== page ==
A Penny Saved is a Penny Earned
By: Terri Queck-Matzie
Feedlot margins are disappearing. In some cases, “profit” has become a thing of the past. To stay viable, feedyards are looking to save a buck anywhere they can.
And there are savings to be had. Sometimes a reasonable investment can yield substantial results.
“The first thing to do is check with your nutritionist,” says Ross Wilson, with the Texas Cattle Feeders Association. “They’re trained to not only provide you with the best nutrition program for your operation, but the most economical.”
Jesse Larios with Foster Feed Yard in California’s Imperial Valley has found it helps to use non-traditional feedstuffs. He utilizes local bakery waste and sugar beet pulp to add value to grain during these days of high feed costs.
It also helps to prevent feed waste. Feeding smaller amounts less frequently can encourage cattle to eat everything put before them. A consistent feeding schedule helps, as does adequate bunk space.
Improper feed storage can account for losses of 2-20 percent. For producers feeding hay, using a bale feeder can reduce wastage by about 10 percent vs. unrolling onto the ground, according to Dr. Chris Reinhardt, Extension Feedlot Specialist at Kansas State University. “We’ve all seen cows bedding down in hay,” says Reinhardt. “This will be worse if the ground is muddy and cows are desperate for a warm, dry, place to bed.”
Keeping pests away from cattle feed is crucial. University of Wisconsin Extension offers the following suggestions for keeping those birds and rodents at bay:
• Keep feed storage areas clean and avoid feed spills
• Trim weeds and tall grass around buildings and bunks to eliminate habitat for rodents
• Store grain in pest-proof facilities such as bins
• Minimize the rafters in which birds can perch
• Use feed starlings are unable to consume (greater than 1/2 inch in diameter)
• Reduce feed left in bunk through slick bunk management
• Reduce water level in waterers to six inches below the top
Good feed bunk management hinges on good record keeping. Tracking the amount consumed in relation to the amount delivered will help make better management decisions.
Larios says record keeping in all aspects of finishing cattle is key to efficiency. At Foster Feed Yard, each animal is tracked individually. Weights and average daily gain are tracked and animals are grouped accordingly. Superior performing animals are fed together, as are those with average performance. Cattle with inferior ADG are culled. “We don’t want to feed all cattle, just the right ones,” says Larios. The approach not only helps feedlot efficiency, but delivers a more homogeneous product to the packer.
“Cattle also socialize on a more consistent level,” he adds. “Big and small animals are not mixed, so there’s no bullying for food.” Social rank within the pen can influence feed intake. Smaller animals are intimidated by larger animals, especially when weight in the group varies by more than 125 pounds, according to J.W.
Schroeder with the North Dakota State University Extension Service.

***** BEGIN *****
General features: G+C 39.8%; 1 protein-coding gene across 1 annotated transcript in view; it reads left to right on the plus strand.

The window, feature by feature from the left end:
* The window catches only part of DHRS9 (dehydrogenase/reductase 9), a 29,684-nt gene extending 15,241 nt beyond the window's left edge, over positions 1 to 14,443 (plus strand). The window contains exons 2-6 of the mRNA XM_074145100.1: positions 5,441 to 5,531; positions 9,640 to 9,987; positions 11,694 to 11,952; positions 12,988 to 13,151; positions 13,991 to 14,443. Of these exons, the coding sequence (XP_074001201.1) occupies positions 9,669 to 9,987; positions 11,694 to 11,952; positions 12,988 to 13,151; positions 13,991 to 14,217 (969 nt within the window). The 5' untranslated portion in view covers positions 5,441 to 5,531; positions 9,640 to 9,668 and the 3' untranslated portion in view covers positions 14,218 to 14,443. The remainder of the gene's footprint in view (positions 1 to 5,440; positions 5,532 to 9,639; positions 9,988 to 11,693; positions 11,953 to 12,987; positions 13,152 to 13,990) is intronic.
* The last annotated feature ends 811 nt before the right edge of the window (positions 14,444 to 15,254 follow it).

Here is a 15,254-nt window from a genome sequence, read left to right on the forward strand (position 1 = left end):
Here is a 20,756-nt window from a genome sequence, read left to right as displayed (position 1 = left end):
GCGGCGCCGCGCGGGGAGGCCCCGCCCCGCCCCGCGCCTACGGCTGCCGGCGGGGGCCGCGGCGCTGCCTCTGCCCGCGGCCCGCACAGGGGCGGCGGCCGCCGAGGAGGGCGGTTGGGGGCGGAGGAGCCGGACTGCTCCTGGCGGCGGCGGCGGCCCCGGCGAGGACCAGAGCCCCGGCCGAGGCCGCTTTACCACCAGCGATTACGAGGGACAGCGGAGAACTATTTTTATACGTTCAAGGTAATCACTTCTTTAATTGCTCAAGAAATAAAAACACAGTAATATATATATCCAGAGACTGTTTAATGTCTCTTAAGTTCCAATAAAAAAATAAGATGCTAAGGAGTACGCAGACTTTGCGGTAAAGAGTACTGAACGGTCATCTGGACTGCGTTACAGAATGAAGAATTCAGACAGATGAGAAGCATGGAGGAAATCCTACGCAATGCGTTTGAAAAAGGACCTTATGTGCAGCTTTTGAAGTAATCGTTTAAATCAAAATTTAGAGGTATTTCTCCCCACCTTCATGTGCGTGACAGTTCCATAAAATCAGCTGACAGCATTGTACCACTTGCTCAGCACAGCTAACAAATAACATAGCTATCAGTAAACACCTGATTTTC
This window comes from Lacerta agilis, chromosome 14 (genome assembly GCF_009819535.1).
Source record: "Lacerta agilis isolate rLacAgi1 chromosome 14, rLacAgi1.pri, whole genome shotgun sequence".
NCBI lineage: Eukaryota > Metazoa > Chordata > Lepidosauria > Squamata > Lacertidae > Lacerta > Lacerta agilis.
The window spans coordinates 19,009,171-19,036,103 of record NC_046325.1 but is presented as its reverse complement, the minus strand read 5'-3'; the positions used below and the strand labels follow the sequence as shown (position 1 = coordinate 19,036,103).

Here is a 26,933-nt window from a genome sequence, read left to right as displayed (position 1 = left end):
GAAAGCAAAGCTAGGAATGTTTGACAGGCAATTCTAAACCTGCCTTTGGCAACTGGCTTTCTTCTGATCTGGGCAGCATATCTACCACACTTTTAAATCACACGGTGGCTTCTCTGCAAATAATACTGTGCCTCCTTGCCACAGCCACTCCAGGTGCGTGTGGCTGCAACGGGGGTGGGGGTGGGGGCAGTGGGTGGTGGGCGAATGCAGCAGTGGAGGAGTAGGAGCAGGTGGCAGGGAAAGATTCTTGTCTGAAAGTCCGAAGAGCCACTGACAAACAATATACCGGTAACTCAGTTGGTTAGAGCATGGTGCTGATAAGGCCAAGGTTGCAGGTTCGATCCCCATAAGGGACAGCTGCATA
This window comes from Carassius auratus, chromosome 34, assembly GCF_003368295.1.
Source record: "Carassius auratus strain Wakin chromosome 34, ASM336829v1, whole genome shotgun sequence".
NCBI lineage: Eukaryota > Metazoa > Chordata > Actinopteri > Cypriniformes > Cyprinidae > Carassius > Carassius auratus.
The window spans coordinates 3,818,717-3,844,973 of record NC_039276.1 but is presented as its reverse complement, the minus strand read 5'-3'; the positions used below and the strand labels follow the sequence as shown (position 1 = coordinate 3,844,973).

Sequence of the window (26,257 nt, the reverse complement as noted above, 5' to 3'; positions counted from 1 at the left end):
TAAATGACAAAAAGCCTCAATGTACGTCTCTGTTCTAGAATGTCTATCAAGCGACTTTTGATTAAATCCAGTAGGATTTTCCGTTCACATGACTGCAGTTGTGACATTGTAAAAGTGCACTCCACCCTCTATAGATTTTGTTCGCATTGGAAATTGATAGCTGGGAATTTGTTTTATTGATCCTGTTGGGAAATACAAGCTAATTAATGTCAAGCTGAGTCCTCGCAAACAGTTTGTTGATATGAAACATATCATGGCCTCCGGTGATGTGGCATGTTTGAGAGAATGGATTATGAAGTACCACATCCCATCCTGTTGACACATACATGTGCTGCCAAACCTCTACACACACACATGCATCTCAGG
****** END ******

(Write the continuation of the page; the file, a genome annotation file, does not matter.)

The individual approach also helps with marketing. Superior animals are geared toward premium programs, with growth and health records readily available. Larios believes in utilizing available technology, and communicates with customers through social media and cloud-based data sharing.
Lameness in feedlot cattle can reduce cattle performance. Double D Family Mat Co. makes mats from used tires than can reduce slippage on concrete floors by as much as 60-70 percent. The mats are designed for squeeze chutes, walkways and scales, and can be used indoors or outside. Doug Parham, assistant manager of Finney County Feedyard Inc., Garden City, Kansas, says cattle mats have “pretty much eliminated” problems with cattle falling while coming out of a chute. The mats are long lasting and the feedyard is quick to replace them when they do wear out.
The company states that using non-slip mats not only reduces slipping, but also reduces the chance of hoof damage.
Dr. Dan Thomson, DVM, PhD, Kansas State University, says now is the time to consider the use of shades in the feedlot to improve performance. In a recent Bovine Veterinarian Magazine article he says: “Every time we talk about animal welfare we seem to think that it is different than talking about management for improved performance of cattle. They are one in the same. People don’t understand that these kinds of things that improve welfare also make money for the producers. If it costs $18/head to put in shades, it doesn’t take long to have it equalize and pay out.”
Shades do more than provide protection during a heat stress event. Research on feedlot shades by Mitloehner, Galyean and McGlone in the Journal of Animal Science (2002) showed:
• Increased dry matter intake (21.56 vs. 20.94 lb./d)
• Increased average daily gain (3.82 vs. 3.61 lb/d)
• Increased carcasses grading Choice (55.8 vs. 36.2%)
• Decreased dark cutters by 50%
Using the Right Tools
Efficient equipment can help. CAT has created a line of loaders that focus on operational efficiency by idling at lower RPM and optional biodegradable oil use. Easier, do-it-yourself machine maintenance helps reduce downtime and reversible fans blow debris off the cooling grill, so operators don’t have to stop to clean them.
An Iowa State University Energy Project study is assessing fuel usage, as well as studying various ag energy issues like lighting and ventilation techniques to identify the most economical tools and methods.
“Our forefathers built this industry by thinking outside the box,” says Larios. “And we have to do the same. We have to be creative in order to maximize output and produce more pounds of beef in an economical manner.”